It takes me the full three-floor descent to realise the green circles are meant to be grapes.
It's a relief to step into the auditorium and be back into the world of towering silver walls and upholstered art deco. The seat numbers are stitched into diamonds shapes on the seats and even the fire exit sign has its own extravengent frame to sit within. But this is all background detail to what is going on up on the stage.
A fuck-off massive 9 to 5 sign, complete with LED screen, light up lettering, and enough glitter to take a Liberace tribute act on world tour.
Two young women come and sit next to me. They're not wearing leopard print, but they make up for it by each having two drinks. A glass of wine. And a cocktail. They have to take it in turns to get into their chairs as the drinks mean they don't have any hands free to go about the business of taking off their jackets and flipping down the seats.
"Are we allowed to take photos?" one asks.
"No!" cries the other, scandalised.
"Oh, I just wanted a selfie with the 9 to 5..."
"Oh, that's fine. I thought you meant during the show."
"Nah. Just a selfie with the 9 to 5."
"Not during the show?"
"They don't let you take photos during the show."
"But it's fine now?"
"Yeah, it's fine now."
That settled, they take selfies together. They're having a great time.
I should have brought a cocktail. And a friend. This is totally the wrong show to be going to solo. And sober.
The face of the alarm clock in the 9 to 5 transforms into Dolly Parton's face, and we are treated to an intro from the country queen.
The audience cheers. And drinks.
As the show progresses, the drinkers become drunker, and the non-drinkers grow ever restless.
A woman in the row in front turns around to glare at my neighbours. They've been chattering a good deal.
They don't notice the glare. And continue their conversation.
By the second act, most of the audience is properly drunk.
The glaring lady has resorted to adding a new manoeuvre to her repertoire of admonishments - a finger raised to pursed lips.
The young women giggle in reply.
"Shh!" one hushes sarcastically in reply.
I now know why the front of house areas are painted with grapes.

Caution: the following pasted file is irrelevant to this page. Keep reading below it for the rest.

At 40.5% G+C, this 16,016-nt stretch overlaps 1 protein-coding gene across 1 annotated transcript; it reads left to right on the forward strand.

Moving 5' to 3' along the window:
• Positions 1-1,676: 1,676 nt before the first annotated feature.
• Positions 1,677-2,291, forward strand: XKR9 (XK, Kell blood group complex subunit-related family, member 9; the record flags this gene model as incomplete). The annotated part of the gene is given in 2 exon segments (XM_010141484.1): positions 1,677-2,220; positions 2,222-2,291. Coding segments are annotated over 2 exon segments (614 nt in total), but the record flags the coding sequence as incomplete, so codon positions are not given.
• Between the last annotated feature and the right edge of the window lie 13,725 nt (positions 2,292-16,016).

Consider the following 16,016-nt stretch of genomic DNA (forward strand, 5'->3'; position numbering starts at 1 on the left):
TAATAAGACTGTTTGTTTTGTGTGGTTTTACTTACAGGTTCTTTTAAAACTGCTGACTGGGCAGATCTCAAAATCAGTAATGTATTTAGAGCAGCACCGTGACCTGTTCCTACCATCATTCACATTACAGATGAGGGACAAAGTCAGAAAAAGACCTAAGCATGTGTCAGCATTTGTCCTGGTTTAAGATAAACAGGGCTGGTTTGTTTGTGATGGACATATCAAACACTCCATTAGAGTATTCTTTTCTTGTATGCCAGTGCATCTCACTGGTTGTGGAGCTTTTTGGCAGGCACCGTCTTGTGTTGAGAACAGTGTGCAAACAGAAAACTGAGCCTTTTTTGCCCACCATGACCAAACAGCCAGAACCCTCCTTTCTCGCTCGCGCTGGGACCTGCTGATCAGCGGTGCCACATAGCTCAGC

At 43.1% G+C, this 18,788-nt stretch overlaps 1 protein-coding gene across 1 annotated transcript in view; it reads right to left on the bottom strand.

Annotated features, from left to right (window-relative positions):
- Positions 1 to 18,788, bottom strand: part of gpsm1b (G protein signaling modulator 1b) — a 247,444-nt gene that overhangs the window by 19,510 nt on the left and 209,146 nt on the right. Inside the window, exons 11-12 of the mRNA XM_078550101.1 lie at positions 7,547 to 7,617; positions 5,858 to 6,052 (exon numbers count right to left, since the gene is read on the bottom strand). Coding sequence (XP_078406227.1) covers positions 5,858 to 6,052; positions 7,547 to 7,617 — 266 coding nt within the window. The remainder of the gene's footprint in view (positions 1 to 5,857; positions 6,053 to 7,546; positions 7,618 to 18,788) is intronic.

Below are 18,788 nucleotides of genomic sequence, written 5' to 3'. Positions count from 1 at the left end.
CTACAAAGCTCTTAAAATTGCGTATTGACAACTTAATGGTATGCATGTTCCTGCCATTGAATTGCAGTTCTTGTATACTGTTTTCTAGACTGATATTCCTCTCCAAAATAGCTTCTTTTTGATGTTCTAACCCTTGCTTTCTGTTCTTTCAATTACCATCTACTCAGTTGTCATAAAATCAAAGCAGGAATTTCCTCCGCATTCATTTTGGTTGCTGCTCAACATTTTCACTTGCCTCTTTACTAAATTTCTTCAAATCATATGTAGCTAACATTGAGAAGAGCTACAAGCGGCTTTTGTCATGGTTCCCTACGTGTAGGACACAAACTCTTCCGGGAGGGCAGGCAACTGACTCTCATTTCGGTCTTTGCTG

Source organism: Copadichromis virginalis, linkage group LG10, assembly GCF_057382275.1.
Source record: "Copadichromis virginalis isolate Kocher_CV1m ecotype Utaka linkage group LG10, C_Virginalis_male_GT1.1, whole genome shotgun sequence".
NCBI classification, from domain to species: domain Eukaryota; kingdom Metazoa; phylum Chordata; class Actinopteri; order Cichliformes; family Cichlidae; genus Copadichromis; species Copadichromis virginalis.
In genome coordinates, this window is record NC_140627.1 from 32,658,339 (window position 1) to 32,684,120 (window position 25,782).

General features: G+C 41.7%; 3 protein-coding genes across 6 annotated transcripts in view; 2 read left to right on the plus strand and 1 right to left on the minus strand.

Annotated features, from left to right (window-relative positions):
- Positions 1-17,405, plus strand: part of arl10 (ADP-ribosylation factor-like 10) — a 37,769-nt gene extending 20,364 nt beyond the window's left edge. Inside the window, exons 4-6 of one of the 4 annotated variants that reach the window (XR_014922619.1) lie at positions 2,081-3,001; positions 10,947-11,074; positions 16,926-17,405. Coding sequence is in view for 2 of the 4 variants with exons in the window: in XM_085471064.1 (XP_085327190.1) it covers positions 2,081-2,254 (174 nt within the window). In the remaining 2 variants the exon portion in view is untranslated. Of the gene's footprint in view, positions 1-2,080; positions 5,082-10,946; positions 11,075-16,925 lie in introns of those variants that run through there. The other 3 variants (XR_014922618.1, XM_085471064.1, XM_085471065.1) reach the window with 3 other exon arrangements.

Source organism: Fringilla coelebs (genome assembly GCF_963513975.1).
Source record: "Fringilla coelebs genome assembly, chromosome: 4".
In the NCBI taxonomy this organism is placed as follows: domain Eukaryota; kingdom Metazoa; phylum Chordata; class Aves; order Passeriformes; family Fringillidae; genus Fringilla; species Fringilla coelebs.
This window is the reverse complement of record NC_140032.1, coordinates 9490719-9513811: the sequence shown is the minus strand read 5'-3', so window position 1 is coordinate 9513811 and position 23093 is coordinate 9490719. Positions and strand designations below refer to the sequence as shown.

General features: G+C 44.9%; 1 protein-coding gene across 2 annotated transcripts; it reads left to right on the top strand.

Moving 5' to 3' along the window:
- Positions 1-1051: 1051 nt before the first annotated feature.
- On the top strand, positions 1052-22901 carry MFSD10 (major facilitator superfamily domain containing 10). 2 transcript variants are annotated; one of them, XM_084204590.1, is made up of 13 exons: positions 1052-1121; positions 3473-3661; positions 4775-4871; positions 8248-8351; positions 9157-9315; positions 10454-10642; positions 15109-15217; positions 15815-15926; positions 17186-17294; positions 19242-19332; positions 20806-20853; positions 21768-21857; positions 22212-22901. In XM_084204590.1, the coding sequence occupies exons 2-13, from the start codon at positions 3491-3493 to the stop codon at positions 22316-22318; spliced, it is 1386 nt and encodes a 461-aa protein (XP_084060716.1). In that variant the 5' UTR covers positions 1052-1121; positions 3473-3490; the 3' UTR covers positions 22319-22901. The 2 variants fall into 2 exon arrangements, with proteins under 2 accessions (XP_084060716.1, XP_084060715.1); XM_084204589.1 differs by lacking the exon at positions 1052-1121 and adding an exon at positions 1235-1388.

"Someone's in our seats," says one of the leopard-print ladies, holding a fish-bowl full of some pink-coloured concoction. She pouts. Actually pouts. Her lower lip jutting out to show her distress as she waves towards the filled-seats.
"Mum, you're in the wrong row..."
The glarers have multiplied, and are on full tutting duty for the second act.
But even an army of glarers isn't enough to interrupt that good time being had by a leopard-lady in the front row.
She sways in her seat, almost in time with the music, claps along to the beat in her heart, and cheers every time one of the trio of 9-to-5ers on stage gets one over the MAN.
But when she turns around in her seat to talk excitedly to the person behind her, it gets too much for the glarers.
Across the stalls I spot an usher rushing down the opposite aisle. She pauses by the doorway and stands on tip-toe to get a good look at our leopard-lady.
Someone must have tattled.
A few minutes later, a different usher comes rushing down the nearest aisle, wearing the expression of someone who has just drawn the short straw.
She crouches down next to leopard-lady and whispers something.
Leopard-lady nods. She gets it. She'll be quiet.
The usher smiles gratefully and retreats.
Leopard-lady gets up from her seat, swinging her handbag over her shoulder, she heads for the exit.
The whispering usher chases after her.
There's nothing through that door but the way out.
A minute later and leopard-lady is back, in her seat, and clapping away.
No one tries to stop her fun this time.
As the cast finish their curtain calls, she waves each of the trio off stage. And they wave back.
Someone really needs to set her up with the mayor of Hornchurch. Something tells me they'd get on just fabulously.
In the meantime, perhaps she can teach me how to contour...Read More